The Fish and Wildlife Service’s 2015 not-warranted decision for sage grouse was in effect provisional and will be revisited again in 2020 to assess the implementation and effectiveness of conservation measures. The organized, landscape-scale conservation partnerships upon which the 2015 decision was based must remain vibrant and effective to maintain the conservation momentum. Should partnership efforts falter, the sage grouse could again be at risk for listing. Here are a couple of actions energy companies can take in sagebrush country to promote conservation and minimize the need for future ESA listings.

First, advocate for continued federal investments in proactive, science-based conservation by NRCS and BLM. These public funding sources enable conservation work to continue at a large scale. Since 2010, NRCS has spent about $50 million per year on SGI which is supplemented by contributions from states, non-governmental organizations, landowners, and corporations. With continued funding, SGI can continue to conserve or restore one-half to one million acres per year. Likewise, BLM’s sagebrush habitat implementation effort is investing over $64 million per year in conservation. BLM can deliver up to one million acres of sagebrush conservation per year if funded at current levels.

Second, to the extent that your company is making regular philanthropic donations to conservation efforts, there may be an opportunity to increase the effectiveness of your dollars by directing contributions to proven, landscape-scale partnership efforts such as those facilitated by IWJV. Small-scale, uncoordinated conservation efforts simply won’t get the job done. Non-federal funds are necessary for leveraging federal program dollars and make industry investments go further through strategic and coordinated efforts. Without the non-federal match, opportunities to fully deploy federal conservation funding appropriations are in jeopardy.  The IWJV has a decades-long track record of bringing together partners to implement on-the-ground conservation that is broadly supported and a win-win for wildlife and local communities.  On average, the IWJV has leveraged private funds at an unprecedented 39:1 ratio.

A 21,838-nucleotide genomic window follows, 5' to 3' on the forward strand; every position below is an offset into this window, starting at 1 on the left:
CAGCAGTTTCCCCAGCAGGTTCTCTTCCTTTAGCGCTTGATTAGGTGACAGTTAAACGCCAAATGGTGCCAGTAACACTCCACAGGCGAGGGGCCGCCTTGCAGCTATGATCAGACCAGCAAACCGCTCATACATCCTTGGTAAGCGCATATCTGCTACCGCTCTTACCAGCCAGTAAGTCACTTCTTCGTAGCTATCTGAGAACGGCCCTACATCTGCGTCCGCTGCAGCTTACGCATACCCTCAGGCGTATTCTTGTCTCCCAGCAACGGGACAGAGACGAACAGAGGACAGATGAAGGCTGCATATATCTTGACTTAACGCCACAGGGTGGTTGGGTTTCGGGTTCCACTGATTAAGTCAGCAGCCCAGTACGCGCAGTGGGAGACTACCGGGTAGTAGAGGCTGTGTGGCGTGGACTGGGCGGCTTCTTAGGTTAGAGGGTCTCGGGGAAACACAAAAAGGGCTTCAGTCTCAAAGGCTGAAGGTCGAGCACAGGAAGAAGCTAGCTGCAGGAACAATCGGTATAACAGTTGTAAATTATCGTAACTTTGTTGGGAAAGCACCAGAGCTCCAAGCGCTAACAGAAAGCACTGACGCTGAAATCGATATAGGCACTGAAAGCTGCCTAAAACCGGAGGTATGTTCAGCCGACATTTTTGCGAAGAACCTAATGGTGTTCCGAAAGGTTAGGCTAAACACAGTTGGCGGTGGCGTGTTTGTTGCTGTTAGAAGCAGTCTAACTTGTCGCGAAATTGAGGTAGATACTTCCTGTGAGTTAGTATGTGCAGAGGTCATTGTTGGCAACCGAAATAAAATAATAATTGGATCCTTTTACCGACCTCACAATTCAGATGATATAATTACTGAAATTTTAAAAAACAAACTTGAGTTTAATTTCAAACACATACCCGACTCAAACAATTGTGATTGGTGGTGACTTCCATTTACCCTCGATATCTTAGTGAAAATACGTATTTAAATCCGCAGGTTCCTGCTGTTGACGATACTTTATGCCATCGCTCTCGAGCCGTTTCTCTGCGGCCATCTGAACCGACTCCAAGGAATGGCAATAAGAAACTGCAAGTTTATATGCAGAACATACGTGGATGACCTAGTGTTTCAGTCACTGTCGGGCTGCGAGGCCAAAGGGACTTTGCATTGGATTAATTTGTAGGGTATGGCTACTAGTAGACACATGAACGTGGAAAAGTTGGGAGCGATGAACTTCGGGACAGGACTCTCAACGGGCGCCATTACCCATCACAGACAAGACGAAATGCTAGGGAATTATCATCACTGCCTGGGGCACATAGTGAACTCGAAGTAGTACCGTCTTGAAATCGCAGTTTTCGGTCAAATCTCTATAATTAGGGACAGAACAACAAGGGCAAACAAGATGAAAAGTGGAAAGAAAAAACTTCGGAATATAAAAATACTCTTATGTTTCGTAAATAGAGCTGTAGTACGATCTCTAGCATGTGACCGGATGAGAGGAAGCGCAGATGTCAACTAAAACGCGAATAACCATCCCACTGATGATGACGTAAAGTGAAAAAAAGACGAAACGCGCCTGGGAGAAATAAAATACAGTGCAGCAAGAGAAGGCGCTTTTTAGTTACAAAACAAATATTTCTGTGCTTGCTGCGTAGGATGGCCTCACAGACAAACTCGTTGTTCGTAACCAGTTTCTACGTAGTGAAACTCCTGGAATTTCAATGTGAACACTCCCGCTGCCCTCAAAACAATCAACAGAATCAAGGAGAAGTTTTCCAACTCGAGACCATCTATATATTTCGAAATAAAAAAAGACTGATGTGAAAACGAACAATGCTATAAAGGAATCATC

Clearly, landscape-scale threats to sagebrush habitat such as conifer encroachment, invasive annual grasses, development from rural subdivision, and conversion of sagebrush to annually tilled cropland have not been caused by energy development. However, industry investments in proactive and voluntary conservation–leveraged at extraordinarily high ratios with federal conservation funding through organized sagebrush conservation initiatives–can play an important role in charting a productive future for energy development by sustaining wildlife populations, hunting opportunities, and the rural economies of the West.

The IWJV is governed by an executive-level Management Board that includes energy companies, the agricultural community (influential private landowners), leaders from seven state fish and wildlife agencies (six at the Director level), the U.S. Fish and Wildlife Service (Regional Director, Deputy Regional Director), major conservation organizations, Bureau of Land Management (BLM), and the USDA Natural Resources Conservation Service (NRCS). This diverse Management Board in turn works with a vast array of partners to get proactive conservation work done on the ground.